Waiting and ovulating
I’d always known I wanted children one day, and after getting married in 2015 I soon turned my attention to starting a family. As an impatient person, I was fairly discouraged and frustrated that I didn’t fall pregnant straight away and found myself walking past pushchairs on the pavement and noticing pregnant women everywhere – on the telly, in town and even in my own social circles. But after what felt like a long year of trying, I was lucky enough to fall pregnant and, (morning sickness out of the window of moving cars aside), enjoyed a healthy pregnancy with my son.
Me in the final weeks of my pregnancy in 2017 with my son, Hugo
Medication and dedication
This led me to wonder about agency owners’ journeys to becoming a mum and the impact it had on their work, from the ability to focus when it was often elsewhere, and what can at times feel like an obsession with getting pregnant.
The challenges some people have to overcome to achieve the thing that many may take for granted can’t be understated, not only when it comes to both falling pregnant, but carrying to full term. Kelly Molson, the unstoppable force behind and founder of Rubber Cheese shared the heartbreaking and traumatic time she and her partner had in their effort to welcome a child. “It was a long and traumatic journey for us. We tried for eight and a half years to have a baby. We had multiple miscarriages, multiple rounds of IVF and lost twins at 17 weeks.”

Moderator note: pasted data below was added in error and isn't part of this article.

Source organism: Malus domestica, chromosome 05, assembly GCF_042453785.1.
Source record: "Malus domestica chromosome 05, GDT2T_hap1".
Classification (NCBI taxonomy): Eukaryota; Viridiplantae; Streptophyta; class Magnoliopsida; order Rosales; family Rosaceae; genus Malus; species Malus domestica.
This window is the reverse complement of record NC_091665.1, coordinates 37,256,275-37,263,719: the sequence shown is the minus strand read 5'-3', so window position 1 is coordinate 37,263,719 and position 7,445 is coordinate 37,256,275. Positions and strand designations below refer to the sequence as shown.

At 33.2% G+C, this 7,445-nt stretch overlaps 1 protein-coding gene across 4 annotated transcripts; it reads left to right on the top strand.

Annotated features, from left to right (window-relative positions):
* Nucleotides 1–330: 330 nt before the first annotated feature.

Throughout all this Kelly was running and growing Rubber Cheese and admits that “sometimes I wrongly put the agency ahead of my own well-being and looking back I know I didn’t take enough time off after some of the losses. I felt like if I can’t be good enough at this, then maybe I can be good at that. The effect on your self-esteem is incredibly challenging.” Thankfully Kelly is now mum to a happy and healthy daughter called Edie.